Balancing Chemical Equations
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Balancing Chemical Equations

How to Balancing Chemical Equations

For chemical equations to represent a chemical reaction correctly, first you must write the correct formulas for the reactants and the products. This is always the first step in writing a chemical equation. The next step is to balance the chemical equation so that it is quantitatively correct. Balancing the equation is necessary to be consistent with the law of conservation of mass. Remember, in a chemical reaction, atoms are not created or destroyed; they are simply rearranged. In every balanced equation,each side of the equation has the same number of atoms of each element.

Sometimes when you write the formulas for the reactants and the products in an equation, the equation may already be balanced. One example of this is the equation for the burning of carbon in the presence of oxygen to produce carbon dioxide.

Reactants                                                             Product

1 carbon atom                                                1 carbon atom

2 oxygen atoms                                              2 oxygen atoms

This equation is balanced. One carbon atom is on each side of the equation, and two oxygen atoms are on each side. You do not need to change the coefficients. They each remain one. Another equation you have seen is the reaction of hydrogen with oxygen to form water.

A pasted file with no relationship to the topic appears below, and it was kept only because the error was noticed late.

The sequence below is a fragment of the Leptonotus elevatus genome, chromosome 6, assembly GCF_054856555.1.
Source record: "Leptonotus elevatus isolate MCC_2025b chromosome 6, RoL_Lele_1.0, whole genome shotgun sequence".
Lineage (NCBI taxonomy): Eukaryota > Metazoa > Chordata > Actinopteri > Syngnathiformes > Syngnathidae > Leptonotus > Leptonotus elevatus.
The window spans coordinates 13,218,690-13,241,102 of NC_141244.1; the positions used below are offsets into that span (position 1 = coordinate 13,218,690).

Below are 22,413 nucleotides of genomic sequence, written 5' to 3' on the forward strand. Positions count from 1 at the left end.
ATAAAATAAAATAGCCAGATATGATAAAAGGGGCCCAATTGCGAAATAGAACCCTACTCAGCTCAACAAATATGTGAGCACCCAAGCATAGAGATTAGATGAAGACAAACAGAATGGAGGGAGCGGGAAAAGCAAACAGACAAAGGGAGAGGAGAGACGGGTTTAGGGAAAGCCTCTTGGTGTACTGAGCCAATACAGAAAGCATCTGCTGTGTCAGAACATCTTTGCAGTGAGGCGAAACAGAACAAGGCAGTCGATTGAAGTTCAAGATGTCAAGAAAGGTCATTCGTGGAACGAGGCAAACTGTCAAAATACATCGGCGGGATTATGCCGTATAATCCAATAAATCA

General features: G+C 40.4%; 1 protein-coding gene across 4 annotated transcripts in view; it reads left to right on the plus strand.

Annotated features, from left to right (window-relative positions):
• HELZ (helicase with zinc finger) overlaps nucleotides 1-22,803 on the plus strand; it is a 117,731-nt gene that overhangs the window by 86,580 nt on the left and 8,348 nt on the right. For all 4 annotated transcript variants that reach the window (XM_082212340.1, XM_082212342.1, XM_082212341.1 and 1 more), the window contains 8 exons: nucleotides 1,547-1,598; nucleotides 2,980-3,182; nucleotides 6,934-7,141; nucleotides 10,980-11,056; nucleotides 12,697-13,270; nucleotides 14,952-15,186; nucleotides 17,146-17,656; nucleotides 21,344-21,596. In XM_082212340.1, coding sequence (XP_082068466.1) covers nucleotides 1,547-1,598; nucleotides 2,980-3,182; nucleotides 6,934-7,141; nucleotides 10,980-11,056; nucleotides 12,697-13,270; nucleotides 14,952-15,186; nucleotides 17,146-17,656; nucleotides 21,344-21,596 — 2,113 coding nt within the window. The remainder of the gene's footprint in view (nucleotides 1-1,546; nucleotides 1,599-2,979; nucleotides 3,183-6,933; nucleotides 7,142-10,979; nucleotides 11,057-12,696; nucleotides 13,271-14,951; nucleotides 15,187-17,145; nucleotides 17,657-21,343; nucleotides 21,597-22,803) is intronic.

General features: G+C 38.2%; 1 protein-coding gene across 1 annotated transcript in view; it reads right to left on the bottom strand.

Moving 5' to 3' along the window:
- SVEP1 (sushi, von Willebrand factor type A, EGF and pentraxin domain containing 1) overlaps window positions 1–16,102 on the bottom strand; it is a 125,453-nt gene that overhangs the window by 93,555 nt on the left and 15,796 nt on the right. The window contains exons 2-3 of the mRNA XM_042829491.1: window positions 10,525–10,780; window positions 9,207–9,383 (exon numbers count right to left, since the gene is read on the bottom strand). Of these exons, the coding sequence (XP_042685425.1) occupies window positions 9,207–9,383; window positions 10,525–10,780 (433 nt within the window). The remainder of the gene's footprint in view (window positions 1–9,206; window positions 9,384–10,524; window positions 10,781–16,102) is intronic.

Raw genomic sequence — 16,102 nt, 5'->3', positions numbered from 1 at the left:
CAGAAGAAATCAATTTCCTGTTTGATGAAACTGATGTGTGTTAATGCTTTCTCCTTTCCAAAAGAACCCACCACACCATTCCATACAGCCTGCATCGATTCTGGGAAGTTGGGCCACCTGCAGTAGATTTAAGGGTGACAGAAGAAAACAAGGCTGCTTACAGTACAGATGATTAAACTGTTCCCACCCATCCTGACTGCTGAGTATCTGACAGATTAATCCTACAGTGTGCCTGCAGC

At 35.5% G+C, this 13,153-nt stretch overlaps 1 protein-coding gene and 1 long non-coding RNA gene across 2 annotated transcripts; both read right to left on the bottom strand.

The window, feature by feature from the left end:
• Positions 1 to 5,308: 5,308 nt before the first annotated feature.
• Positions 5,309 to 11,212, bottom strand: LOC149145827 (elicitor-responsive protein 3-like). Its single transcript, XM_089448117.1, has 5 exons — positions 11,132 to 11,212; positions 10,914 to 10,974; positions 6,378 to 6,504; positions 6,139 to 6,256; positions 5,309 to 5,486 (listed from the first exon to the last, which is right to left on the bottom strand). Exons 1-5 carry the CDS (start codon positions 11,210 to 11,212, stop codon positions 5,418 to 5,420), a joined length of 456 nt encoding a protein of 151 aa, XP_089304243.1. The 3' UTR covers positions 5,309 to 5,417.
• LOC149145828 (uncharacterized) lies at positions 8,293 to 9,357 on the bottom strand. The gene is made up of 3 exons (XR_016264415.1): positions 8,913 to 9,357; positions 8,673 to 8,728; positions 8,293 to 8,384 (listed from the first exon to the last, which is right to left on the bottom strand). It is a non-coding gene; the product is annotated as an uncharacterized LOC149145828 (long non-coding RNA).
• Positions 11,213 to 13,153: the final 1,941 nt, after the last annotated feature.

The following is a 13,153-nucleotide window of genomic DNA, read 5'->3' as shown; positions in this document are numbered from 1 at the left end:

Reactants                                                             Products

2 hydrogen atoms                                             2 hydrogen atoms

2 oxygen atoms                                                1 oxygen atom

This equation is not balanced even though the formulas for all the reactants and products are correct. Count the atoms on both sides of the equation. There are two oxygen atoms on the reactant (left) side of the equation and only one oxygen atom on the product (right) side. As written, the equation does not obey the law of conservation of mass. What can you do to balance it? Many chemical equations can be balanced by trial and error. A few guidelines, however, will speed up the process.

Rules for Balancing Chemical Equations

1. Determine the correct formulas for all reactants and products.

2. Write the formulas for the reactants on the left side and the formulas for the products on the right side with a yields sign (arrow) in between. If two or more reactants or products are involved, separate their formulas with plus signs.

3. Count the number of each element in the reactants and the products. For simplicity, a polyatomic ion appearing unchanged on both sides of the equation is counted as a single unit.

4. Balance the elements one at a time by using coefficients. A coefficient is a small whole number that appears in front of a chemical formula in an equation. When no coefficient is written, it is assumed to be 1. It is best to begin the balancing operation with elements that appear only once on each side of the equation. You must not attempt to balance an equation by balancing the subscripts in the chemical formula of a substance.

5. Check each atom or polyatomic ion to be sure that the equation is balanced.

6. Finally, make sure that all the coefficients are in the lowest possible ratio.

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